The third and final unit of the institute, Sacred Gotham: Locating “Religion” in the Life of the City, extends our experiential pedagogy to a consideration of the concept of religion itself. While our site visits to houses of worship focus on clearly defined religious traditions, in the last week of the institute our summer scholars broaden their focus to trace the presence of “religion” — however this complex term might be defined — in social and ritual spaces on Manhattan’s Upper West Side. The unit is framed by readings that examine the history of the concept of religion, and the contested boundaries between religious and secular. Following a brief discussion of these texts, summer scholars conduct field research, in small groups, at the Cathedral of Saint John the Divine — the world’s largest gothic cathedral, located just blocks from Union Theological Seminary in Morningside Heights. In their fieldwork, they explore the Cathedral’s many social spaces, visual symbols, ritual objects, and art installations, trying to distinguish (if possible) between religious and secular dimensions of the sprawling site. In a discussion afterward, we reflect on the various definitions of “religion” that emerge in this research.
The following day, summer scholars conduct similar field research projects on the streets of the Upper West Side. Each research group is assigned a small area of the neighborhood, and asked to document local religious life. They are encouraged to look for “religion” in unexpected places — in houses of worship and faith-based organizations, but also in parks and monuments, murals and graffiti, bookstores and restaurants, street life, and so on. They trace the presence of religion, and debate the meanings of this term, by taking photographs, writing field-notes, collecting material culture, and talking with neighborhood residents. At the end of the day, each research group prepares an informal report on its findings, which they present and discuss on the second-to-last day of the institute. As with our discussion of the Cathedral of Saint John the Divine, this conversation uses summer scholars’ original field research to raise fundamental questions about the nature of religion and its role in social life. These concluding seminars thus complement our earlier discussions of specific faith traditions — deepening summer scholars’ engagement with the academic study of religion, and modeling an inquiry-based field research project they may be able to replicate with their own students.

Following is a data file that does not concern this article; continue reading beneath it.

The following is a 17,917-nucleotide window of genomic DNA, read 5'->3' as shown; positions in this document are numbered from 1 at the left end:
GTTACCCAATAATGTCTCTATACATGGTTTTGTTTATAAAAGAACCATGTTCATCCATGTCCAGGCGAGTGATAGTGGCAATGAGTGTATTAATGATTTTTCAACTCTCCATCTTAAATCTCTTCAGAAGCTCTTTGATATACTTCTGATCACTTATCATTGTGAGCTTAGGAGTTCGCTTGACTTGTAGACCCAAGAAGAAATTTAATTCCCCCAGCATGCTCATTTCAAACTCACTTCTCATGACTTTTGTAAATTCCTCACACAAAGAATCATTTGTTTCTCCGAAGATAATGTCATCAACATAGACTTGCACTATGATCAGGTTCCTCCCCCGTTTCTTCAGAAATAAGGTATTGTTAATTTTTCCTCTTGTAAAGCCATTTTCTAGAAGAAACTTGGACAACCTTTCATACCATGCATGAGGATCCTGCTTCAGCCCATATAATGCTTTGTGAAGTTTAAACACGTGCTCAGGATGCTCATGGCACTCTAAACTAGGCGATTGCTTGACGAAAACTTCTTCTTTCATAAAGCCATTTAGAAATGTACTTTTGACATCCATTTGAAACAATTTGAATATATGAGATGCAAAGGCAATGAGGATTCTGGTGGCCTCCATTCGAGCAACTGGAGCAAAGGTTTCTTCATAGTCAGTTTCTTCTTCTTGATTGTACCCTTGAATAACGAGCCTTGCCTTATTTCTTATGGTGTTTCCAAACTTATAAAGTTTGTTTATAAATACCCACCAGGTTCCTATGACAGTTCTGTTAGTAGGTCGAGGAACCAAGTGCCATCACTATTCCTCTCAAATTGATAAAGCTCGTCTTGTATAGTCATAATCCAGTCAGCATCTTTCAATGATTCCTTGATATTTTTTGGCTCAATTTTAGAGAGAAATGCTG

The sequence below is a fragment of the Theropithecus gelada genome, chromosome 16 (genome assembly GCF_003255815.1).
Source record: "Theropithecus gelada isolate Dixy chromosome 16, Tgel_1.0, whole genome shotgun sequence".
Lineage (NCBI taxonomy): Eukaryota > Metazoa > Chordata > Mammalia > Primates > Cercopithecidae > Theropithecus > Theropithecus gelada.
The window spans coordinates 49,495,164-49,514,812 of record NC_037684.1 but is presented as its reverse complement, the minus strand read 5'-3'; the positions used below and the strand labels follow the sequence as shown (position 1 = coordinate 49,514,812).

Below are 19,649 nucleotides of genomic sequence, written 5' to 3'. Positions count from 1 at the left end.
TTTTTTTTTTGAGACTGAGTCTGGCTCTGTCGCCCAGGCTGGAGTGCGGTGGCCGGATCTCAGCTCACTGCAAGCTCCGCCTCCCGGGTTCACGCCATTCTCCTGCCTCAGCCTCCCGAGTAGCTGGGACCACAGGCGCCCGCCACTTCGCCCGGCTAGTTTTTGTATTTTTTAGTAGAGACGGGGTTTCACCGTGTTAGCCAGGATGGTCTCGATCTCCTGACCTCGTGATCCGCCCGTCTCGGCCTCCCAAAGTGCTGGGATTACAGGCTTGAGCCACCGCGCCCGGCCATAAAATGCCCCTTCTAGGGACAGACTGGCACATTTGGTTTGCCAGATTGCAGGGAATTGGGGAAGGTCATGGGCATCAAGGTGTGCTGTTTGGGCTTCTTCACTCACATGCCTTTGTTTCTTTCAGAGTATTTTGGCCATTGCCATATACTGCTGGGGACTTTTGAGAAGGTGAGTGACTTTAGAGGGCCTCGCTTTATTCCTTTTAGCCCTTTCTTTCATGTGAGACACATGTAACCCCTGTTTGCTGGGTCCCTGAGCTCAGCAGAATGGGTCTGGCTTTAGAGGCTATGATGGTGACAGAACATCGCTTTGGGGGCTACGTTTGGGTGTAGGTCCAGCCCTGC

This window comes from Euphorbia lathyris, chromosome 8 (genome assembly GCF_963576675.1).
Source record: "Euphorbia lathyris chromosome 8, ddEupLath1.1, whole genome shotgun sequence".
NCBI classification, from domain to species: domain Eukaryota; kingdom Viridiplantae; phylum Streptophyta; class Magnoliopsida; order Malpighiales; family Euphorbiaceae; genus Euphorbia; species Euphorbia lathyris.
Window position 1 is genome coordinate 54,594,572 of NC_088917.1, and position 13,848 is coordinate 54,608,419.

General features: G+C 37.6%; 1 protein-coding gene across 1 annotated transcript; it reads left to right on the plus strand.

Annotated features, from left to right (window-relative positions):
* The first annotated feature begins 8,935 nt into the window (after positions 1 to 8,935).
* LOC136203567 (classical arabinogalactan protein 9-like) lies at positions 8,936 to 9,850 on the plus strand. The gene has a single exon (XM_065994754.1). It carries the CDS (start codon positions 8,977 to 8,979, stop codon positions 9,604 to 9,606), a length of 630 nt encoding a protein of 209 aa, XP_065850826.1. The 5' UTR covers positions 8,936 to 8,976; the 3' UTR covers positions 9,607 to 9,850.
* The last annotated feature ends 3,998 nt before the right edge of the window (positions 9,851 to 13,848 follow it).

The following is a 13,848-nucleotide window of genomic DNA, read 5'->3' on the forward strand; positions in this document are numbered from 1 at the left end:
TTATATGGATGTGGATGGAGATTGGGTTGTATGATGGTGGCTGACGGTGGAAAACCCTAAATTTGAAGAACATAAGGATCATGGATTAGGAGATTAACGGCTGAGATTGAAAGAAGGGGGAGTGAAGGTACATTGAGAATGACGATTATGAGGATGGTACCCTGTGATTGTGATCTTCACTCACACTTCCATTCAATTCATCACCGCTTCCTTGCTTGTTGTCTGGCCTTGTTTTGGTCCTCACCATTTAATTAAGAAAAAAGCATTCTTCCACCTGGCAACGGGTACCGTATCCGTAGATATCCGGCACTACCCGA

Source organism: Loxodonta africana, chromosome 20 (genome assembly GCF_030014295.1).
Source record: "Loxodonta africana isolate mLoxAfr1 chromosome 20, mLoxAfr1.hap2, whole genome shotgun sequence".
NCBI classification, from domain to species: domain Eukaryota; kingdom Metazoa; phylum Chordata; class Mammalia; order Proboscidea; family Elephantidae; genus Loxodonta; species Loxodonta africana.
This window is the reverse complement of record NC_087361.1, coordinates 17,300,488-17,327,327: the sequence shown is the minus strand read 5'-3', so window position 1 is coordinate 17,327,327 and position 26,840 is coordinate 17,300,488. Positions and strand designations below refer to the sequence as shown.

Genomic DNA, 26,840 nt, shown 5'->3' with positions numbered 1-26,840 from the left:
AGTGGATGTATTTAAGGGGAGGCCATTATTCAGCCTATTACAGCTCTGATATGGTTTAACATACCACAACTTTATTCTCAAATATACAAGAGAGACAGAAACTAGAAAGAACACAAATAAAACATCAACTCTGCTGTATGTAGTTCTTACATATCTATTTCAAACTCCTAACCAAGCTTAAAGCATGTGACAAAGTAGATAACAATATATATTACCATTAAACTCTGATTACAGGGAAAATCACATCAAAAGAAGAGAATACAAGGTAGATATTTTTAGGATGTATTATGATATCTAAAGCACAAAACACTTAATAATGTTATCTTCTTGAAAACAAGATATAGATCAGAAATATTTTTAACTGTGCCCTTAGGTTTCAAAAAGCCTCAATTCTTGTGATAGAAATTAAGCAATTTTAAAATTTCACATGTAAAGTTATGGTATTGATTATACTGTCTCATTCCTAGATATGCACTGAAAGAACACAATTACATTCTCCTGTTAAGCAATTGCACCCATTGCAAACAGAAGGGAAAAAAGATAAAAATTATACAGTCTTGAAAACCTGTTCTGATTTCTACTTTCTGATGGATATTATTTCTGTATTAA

Finally, over the course of the institute our summer scholars also work independently on modest, focused curriculum development projects. They are asked to incorporate the study of lived religion into an existing curriculum, by adding a site visit or guest speaker(s), discussion of a novel or film, or any other appropriate learning activity. Summer scholars are supported in these projects by a team of four experienced middle- and high school teachers, from public, private, and parochial schools. These curriculum development mentors lead small group discussions of the curriculum projects, and work with individual summer scholars. Summer scholars present and discuss their projects on the last day of the institute, and we make these projects available to download on the institute website.
The curriculum development projects help our summer scholars incorporate the lessons of the Religious Worlds institute into their own teaching — and thus help students throughout the United States engage with the religious diversity of their own local communities. We hope you will join us in New York in July 2022, as we work with teachers from throughout the country to realize this vision of community-based religious diversity education.